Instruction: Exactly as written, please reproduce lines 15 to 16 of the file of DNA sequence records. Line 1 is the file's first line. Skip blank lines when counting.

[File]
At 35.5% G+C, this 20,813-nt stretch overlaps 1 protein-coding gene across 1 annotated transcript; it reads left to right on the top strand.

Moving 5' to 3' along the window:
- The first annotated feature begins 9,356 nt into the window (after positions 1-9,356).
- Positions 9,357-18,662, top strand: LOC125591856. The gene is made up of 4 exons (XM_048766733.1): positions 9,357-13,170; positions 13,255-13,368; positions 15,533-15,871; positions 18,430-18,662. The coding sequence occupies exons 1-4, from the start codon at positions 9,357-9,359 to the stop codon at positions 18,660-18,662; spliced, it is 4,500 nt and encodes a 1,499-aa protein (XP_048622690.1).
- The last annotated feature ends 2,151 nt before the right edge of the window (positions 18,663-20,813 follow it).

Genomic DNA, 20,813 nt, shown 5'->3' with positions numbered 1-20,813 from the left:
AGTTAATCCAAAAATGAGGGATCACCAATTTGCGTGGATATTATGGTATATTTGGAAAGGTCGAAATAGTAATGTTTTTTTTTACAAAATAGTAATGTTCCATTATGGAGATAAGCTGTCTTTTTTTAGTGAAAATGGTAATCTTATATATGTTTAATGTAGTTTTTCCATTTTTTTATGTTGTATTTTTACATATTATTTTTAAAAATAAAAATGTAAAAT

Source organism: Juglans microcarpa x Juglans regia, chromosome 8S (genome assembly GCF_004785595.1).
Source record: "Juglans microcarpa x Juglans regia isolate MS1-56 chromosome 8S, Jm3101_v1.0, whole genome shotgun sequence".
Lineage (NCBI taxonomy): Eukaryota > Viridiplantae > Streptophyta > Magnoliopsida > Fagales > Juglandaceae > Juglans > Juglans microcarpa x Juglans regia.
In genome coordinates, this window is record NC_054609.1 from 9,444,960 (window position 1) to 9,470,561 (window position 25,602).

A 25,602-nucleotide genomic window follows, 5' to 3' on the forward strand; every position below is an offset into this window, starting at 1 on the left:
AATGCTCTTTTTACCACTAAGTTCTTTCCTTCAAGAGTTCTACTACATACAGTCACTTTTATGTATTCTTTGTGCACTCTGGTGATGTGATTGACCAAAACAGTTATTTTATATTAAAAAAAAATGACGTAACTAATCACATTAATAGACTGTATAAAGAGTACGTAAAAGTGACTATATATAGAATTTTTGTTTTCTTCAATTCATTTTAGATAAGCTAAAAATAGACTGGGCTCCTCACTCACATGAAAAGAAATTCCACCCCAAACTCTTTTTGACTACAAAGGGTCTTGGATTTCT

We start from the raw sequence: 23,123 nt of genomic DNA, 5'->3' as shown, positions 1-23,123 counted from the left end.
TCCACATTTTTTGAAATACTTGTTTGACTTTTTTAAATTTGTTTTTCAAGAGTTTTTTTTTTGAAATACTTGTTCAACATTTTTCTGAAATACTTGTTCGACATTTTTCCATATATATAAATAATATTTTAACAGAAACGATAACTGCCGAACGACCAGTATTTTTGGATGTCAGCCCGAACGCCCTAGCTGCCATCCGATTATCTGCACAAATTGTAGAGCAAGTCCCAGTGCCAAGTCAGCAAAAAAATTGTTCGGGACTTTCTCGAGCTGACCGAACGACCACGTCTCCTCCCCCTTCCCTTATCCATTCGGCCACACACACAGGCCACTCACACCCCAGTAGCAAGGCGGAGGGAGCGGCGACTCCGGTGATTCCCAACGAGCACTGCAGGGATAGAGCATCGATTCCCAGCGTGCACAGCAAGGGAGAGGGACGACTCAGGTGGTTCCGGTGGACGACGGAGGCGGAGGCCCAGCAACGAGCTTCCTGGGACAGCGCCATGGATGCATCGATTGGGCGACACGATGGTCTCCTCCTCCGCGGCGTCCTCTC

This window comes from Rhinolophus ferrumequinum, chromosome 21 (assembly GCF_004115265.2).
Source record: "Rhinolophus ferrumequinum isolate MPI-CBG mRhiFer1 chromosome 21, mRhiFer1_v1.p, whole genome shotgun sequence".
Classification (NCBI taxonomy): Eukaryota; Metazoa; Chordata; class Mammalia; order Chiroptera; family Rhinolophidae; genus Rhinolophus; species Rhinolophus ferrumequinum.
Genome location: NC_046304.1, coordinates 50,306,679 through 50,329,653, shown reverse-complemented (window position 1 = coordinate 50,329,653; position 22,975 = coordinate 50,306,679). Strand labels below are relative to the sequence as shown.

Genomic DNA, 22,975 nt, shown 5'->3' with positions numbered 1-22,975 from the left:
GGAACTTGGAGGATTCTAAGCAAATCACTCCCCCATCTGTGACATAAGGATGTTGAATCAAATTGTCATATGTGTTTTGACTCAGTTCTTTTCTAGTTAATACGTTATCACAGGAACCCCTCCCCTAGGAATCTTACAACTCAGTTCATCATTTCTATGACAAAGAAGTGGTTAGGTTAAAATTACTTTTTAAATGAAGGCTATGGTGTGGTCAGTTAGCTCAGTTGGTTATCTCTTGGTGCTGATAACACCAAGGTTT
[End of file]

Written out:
TCCACATTTTTTGAAATACTTGTTTGACTTTTTTAAATTTGTTTTTCAAGAGTTTTTTTTTTGAAATACTTGTTCAACATTTTTCTGAAATACTTGTTCGACATTTTTCCATATATATAAATAATATTTTAACAGAAACGATAACTGCCGAACGACCAGTATTTTTGGATGTCAGCCCGAACGCCCTAGCTGCCATCCGATTATCTGCACAAATTGTAGAGCAAGTCCCAGTGCCAAGTCAGCAAAAAAATTGTTCGGGACTTTCTCGAGCTGACCGAACGACCACGTCTCCTCCCCCTTCCCTTATCCATTCGGCCACACACACAGGCCACTCACACCCCAGTAGCAAGGCGGAGGGAGCGGCGACTCCGGTGATTCCCAACGAGCACTGCAGGGATAGAGCATCGATTCCCAGCGTGCACAGCAAGGGAGAGGGACGACTCAGGTGGTTCCGGTGGACGACGGAGGCGGAGGCCCAGCAACGAGCTTCCTGGGACAGCGCCATGGATGCATCGATTGGGCGACACGATGGTCTCCTCCTCCGCGGCGTCCTCTC

This window comes from Rhinolophus ferrumequinum, chromosome 21 (assembly GCF_004115265.2).